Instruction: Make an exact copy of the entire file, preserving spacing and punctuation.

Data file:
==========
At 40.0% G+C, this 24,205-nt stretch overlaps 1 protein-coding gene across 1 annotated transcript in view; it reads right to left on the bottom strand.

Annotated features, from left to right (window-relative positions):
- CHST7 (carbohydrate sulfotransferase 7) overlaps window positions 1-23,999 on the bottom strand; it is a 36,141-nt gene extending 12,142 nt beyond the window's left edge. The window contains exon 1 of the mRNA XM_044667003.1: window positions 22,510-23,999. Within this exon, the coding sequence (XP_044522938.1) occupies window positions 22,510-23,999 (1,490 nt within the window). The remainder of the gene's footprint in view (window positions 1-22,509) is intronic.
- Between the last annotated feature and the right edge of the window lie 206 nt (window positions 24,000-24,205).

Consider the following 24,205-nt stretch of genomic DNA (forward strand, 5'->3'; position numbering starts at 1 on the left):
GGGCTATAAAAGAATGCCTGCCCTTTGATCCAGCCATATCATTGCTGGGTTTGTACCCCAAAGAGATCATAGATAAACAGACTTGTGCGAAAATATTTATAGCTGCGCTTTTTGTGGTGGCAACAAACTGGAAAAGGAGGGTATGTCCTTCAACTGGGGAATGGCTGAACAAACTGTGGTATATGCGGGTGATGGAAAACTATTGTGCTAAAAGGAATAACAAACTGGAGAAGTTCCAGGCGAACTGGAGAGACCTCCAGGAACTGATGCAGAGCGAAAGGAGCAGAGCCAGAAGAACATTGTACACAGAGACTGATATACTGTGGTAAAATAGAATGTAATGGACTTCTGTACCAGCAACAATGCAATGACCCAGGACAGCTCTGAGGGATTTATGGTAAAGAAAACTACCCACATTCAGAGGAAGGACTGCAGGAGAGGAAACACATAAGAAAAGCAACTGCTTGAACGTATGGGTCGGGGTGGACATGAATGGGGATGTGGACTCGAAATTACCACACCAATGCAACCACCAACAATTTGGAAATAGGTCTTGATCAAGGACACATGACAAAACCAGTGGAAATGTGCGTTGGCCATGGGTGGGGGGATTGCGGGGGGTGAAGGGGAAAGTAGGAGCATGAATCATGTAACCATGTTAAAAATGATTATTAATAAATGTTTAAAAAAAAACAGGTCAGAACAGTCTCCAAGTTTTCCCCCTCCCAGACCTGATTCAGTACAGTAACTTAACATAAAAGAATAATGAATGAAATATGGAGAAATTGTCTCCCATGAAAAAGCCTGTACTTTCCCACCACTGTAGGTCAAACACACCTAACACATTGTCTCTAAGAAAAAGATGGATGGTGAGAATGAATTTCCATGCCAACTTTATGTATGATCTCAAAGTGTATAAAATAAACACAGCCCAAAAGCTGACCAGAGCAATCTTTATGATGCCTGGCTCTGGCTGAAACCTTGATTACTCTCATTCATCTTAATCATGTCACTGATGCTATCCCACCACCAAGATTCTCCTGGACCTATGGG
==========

At 40.0% G+C, this 24,205-nt stretch overlaps 1 protein-coding gene across 1 annotated transcript in view; it reads right to left on the bottom strand.

Annotated features, from left to right (window-relative positions):
- CHST7 (carbohydrate sulfotransferase 7) overlaps window positions 1-23,999 on the bottom strand; it is a 36,141-nt gene extending 12,142 nt beyond the window's left edge. The window contains exon 1 of the mRNA XM_044667003.1: window positions 22,510-23,999. Within this exon, the coding sequence (XP_044522938.1) occupies window positions 22,510-23,999 (1,490 nt within the window). The remainder of the gene's footprint in view (window positions 1-22,509) is intronic.
- Between the last annotated feature and the right edge of the window lie 206 nt (window positions 24,000-24,205).

Consider the following 24,205-nt stretch of genomic DNA (forward strand, 5'->3'; position numbering starts at 1 on the left):
GGGCTATAAAAGAATGCCTGCCCTTTGATCCAGCCATATCATTGCTGGGTTTGTACCCCAAAGAGATCATAGATAAACAGACTTGTGCGAAAATATTTATAGCTGCGCTTTTTGTGGTGGCAACAAACTGGAAAAGGAGGGTATGTCCTTCAACTGGGGAATGGCTGAACAAACTGTGGTATATGCGGGTGATGGAAAACTATTGTGCTAAAAGGAATAACAAACTGGAGAAGTTCCAGGCGAACTGGAGAGACCTCCAGGAACTGATGCAGAGCGAAAGGAGCAGAGCCAGAAGAACATTGTACACAGAGACTGATATACTGTGGTAAAATAGAATGTAATGGACTTCTGTACCAGCAACAATGCAATGACCCAGGACAGCTCTGAGGGATTTATGGTAAAGAAAACTACCCACATTCAGAGGAAGGACTGCAGGAGAGGAAACACATAAGAAAAGCAACTGCTTGAACGTATGGGTCGGGGTGGACATGAATGGGGATGTGGACTCGAAATTACCACACCAATGCAACCACCAACAATTTGGAAATAGGTCTTGATCAAGGACACATGACAAAACCAGTGGAAATGTGCGTTGGCCATGGGTGGGGGGATTGCGGGGGGTGAAGGGGAAAGTAGGAGCATGAATCATGTAACCATGTTAAAAATGATTATTAATAAATGTTTAAAAAAAAACAGGTCAGAACAGTCTCCAAGTTTTCCCCCTCCCAGACCTGATTCAGTACAGTAACTTAACATAAAAGAATAATGAATGAAATATGGAGAAATTGTCTCCCATGAAAAAGCCTGTACTTTCCCACCACTGTAGGTCAAACACACCTAACACATTGTCTCTAAGAAAAAGATGGATGGTGAGAATGAATTTCCATGCCAACTTTATGTATGATCTCAAAGTGTATAAAATAAACACAGCCCAAAAGCTGACCAGAGCAATCTTTATGATGCCTGGCTCTGGCTGAAACCTTGATTACTCTCATTCATCTTAATCATGTCACTGATGCTATCCCACCACCAAGATTCTCCTGGACCTATGGG